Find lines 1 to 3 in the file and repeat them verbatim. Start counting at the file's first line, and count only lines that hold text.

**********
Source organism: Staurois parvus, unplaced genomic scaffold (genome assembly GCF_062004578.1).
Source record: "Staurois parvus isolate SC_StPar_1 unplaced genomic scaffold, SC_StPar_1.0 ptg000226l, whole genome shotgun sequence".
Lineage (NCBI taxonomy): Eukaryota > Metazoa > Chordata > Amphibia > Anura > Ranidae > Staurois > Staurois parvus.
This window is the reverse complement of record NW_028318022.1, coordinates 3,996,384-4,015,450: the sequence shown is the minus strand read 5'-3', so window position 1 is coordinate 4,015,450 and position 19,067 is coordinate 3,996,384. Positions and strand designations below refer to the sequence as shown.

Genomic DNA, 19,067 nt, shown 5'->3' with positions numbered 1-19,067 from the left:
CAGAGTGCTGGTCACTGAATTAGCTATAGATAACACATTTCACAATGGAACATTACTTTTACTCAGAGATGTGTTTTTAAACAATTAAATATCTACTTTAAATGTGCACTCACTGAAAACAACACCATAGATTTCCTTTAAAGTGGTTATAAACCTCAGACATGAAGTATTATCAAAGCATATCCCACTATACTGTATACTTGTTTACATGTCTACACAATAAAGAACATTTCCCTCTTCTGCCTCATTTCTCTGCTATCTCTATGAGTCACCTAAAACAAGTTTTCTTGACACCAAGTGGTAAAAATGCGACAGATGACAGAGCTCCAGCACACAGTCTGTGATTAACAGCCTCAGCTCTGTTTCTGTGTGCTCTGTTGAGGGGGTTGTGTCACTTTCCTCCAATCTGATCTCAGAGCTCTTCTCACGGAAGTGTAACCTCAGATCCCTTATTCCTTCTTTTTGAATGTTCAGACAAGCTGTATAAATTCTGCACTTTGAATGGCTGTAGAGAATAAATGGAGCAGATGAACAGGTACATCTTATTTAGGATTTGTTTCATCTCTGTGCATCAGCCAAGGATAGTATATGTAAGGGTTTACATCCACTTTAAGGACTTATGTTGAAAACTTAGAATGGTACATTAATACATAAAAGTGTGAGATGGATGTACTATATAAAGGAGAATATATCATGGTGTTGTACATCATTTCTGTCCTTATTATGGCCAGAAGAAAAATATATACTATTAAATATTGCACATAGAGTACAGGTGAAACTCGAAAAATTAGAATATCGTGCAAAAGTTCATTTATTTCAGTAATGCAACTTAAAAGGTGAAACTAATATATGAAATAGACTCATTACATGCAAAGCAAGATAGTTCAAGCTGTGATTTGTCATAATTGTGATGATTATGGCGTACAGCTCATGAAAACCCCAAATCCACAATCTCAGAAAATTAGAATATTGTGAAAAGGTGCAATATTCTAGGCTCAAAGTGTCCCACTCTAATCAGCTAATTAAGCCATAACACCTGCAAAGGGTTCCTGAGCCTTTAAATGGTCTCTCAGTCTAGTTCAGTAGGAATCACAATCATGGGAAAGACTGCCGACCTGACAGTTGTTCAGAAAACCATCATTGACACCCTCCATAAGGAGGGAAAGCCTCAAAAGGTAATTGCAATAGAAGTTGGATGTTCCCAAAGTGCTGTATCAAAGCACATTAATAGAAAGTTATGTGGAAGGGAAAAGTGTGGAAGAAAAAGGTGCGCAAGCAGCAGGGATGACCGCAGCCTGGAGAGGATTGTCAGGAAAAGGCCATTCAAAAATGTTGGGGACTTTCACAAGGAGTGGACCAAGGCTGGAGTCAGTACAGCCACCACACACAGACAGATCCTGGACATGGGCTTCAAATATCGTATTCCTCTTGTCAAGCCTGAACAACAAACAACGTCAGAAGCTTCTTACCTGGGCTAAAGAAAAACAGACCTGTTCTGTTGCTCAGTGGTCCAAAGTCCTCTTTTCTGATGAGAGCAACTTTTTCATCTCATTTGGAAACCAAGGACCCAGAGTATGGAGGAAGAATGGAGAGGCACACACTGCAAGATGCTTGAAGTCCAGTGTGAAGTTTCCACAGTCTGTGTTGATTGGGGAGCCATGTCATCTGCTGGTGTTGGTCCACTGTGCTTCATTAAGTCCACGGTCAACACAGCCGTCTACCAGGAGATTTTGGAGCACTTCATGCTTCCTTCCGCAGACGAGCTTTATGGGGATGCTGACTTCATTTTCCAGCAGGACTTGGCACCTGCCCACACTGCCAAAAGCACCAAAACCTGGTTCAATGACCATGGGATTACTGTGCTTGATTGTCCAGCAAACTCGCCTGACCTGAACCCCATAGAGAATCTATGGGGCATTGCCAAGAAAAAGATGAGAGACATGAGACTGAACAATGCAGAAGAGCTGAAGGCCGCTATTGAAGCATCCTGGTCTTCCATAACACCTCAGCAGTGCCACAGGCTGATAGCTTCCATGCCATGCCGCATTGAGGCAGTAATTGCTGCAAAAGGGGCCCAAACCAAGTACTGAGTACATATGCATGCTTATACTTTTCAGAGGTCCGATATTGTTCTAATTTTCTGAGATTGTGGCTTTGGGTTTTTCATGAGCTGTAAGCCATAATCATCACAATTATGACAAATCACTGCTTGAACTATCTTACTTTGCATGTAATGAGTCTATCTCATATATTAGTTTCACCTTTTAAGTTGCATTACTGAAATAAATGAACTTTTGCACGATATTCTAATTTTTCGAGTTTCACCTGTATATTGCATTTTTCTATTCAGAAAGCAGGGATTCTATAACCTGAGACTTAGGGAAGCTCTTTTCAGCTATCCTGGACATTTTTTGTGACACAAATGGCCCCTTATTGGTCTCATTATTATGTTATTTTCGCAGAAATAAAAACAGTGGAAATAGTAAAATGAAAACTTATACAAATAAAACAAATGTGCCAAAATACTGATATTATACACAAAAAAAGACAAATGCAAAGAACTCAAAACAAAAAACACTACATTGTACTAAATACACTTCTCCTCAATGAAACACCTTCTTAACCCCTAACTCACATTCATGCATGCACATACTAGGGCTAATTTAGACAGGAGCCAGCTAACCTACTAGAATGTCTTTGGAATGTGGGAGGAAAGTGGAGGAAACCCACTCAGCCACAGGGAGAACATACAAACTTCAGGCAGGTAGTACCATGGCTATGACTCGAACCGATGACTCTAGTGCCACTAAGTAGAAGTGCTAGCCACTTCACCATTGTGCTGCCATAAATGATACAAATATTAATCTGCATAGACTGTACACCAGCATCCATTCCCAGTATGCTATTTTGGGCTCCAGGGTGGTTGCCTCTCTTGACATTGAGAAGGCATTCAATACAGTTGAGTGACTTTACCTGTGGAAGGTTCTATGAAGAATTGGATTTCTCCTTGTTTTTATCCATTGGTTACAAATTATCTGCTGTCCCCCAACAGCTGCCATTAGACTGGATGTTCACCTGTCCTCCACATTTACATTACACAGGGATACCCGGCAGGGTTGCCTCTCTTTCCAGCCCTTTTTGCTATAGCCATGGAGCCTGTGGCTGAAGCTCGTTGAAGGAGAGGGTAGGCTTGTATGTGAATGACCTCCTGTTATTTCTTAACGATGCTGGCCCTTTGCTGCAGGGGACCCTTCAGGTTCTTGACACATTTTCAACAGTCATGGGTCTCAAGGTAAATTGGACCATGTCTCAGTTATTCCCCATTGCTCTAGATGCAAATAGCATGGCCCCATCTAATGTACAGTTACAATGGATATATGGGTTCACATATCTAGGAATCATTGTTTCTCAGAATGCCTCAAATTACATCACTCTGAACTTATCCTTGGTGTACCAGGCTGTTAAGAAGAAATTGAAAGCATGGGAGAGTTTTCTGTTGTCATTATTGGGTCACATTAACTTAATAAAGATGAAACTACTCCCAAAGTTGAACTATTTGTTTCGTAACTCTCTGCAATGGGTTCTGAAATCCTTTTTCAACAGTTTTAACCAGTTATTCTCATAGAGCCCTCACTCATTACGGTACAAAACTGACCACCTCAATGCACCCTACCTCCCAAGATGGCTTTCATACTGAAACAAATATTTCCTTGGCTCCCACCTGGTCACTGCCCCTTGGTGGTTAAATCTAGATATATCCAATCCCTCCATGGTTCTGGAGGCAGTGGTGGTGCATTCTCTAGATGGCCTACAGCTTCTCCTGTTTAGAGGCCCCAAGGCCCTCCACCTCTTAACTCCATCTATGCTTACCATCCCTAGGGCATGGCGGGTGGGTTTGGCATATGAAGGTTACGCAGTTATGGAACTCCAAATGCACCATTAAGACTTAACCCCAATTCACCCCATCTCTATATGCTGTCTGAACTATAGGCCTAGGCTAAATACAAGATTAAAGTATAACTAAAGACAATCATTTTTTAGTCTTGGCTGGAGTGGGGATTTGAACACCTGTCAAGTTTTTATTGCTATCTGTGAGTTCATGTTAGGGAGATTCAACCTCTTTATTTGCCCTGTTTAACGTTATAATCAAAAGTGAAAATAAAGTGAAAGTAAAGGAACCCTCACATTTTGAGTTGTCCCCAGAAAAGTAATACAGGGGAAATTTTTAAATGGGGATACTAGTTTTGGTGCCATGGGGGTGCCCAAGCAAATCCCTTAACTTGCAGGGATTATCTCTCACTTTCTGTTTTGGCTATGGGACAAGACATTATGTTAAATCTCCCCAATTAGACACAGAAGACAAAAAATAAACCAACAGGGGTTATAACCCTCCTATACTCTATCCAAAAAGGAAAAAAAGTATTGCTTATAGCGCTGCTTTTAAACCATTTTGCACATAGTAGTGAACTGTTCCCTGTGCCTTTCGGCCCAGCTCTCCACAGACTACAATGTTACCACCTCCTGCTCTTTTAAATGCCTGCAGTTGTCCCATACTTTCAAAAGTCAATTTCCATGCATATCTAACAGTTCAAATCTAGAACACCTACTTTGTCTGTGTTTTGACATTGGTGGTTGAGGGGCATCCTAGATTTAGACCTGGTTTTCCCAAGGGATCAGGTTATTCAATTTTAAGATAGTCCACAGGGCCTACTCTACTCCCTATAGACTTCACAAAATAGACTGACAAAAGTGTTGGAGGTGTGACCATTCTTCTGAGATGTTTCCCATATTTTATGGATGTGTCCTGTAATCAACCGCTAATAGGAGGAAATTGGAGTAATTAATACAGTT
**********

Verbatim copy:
Source organism: Staurois parvus, unplaced genomic scaffold (genome assembly GCF_062004578.1).
Source record: "Staurois parvus isolate SC_StPar_1 unplaced genomic scaffold, SC_StPar_1.0 ptg000226l, whole genome shotgun sequence".
Lineage (NCBI taxonomy): Eukaryota > Metazoa > Chordata > Amphibia > Anura > Ranidae > Staurois > Staurois parvus.